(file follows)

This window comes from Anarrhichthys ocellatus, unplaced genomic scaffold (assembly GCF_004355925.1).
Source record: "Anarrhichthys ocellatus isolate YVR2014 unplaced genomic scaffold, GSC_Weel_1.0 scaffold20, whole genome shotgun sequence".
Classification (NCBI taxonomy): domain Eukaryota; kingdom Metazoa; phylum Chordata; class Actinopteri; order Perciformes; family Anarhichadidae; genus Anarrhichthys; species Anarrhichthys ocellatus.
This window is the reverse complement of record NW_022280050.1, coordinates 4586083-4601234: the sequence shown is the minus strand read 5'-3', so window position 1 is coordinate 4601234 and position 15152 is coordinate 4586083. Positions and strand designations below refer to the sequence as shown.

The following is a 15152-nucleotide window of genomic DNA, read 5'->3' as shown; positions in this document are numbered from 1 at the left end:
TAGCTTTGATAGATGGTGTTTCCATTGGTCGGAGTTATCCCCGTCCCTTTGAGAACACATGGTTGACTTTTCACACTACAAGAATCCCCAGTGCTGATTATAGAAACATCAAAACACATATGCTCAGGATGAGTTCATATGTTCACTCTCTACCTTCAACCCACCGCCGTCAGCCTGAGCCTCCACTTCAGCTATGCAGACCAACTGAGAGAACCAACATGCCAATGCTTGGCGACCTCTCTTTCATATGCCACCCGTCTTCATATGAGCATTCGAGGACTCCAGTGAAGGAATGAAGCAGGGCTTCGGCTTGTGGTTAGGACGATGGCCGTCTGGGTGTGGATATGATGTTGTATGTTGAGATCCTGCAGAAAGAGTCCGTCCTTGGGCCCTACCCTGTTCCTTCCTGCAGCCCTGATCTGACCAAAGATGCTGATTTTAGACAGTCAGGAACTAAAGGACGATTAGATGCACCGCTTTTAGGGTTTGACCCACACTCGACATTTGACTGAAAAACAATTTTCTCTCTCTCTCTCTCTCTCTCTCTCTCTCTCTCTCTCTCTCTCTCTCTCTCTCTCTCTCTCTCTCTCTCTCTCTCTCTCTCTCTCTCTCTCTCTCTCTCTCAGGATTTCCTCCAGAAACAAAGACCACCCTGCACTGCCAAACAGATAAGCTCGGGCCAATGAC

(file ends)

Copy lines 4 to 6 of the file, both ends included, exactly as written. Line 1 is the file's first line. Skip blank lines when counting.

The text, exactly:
This window is the reverse complement of record NW_022280050.1, coordinates 4586083-4601234: the sequence shown is the minus strand read 5'-3', so window position 1 is coordinate 4601234 and position 15152 is coordinate 4586083. Positions and strand designations below refer to the sequence as shown.

The following is a 15152-nucleotide window of genomic DNA, read 5'->3' as shown; positions in this document are numbered from 1 at the left end:
TAGCTTTGATAGATGGTGTTTCCATTGGTCGGAGTTATCCCCGTCCCTTTGAGAACACATGGTTGACTTTTCACACTACAAGAATCCCCAGTGCTGATTATAGAAACATCAAAACACATATGCTCAGGATGAGTTCATATGTTCACTCTCTACCTTCAACCCACCGCCGTCAGCCTGAGCCTCCACTTCAGCTATGCAGACCAACTGAGAGAACCAACATGCCAATGCTTGGCGACCTCTCTTTCATATGCCACCCGTCTTCATATGAGCATTCGAGGACTCCAGTGAAGGAATGAAGCAGGGCTTCGGCTTGTGGTTAGGACGATGGCCGTCTGGGTGTGGATATGATGTTGTATGTTGAGATCCTGCAGAAAGAGTCCGTCCTTGGGCCCTACCCTGTTCCTTCCTGCAGCCCTGATCTGACCAAAGATGCTGATTTTAGACAGTCAGGAACTAAAGGACGATTAGATGCACCGCTTTTAGGGTTTGACCCACACTCGACATTTGACTGAAAAACAATTTTCTCTCTCTCTCTCTCTCTCTCTCTCTCTCTCTCTCTCTCTCTCTCTCTCTCTCTCTCTCTCTCTCTCTCTCTCTCTCTCTCTCTCTCTCTCTCTCTCTCTCAGGATTTCCTCCAGAAACAAAGACCACCCTGCACTGCCAAACAGATAAGCTCGGGCCAATGAC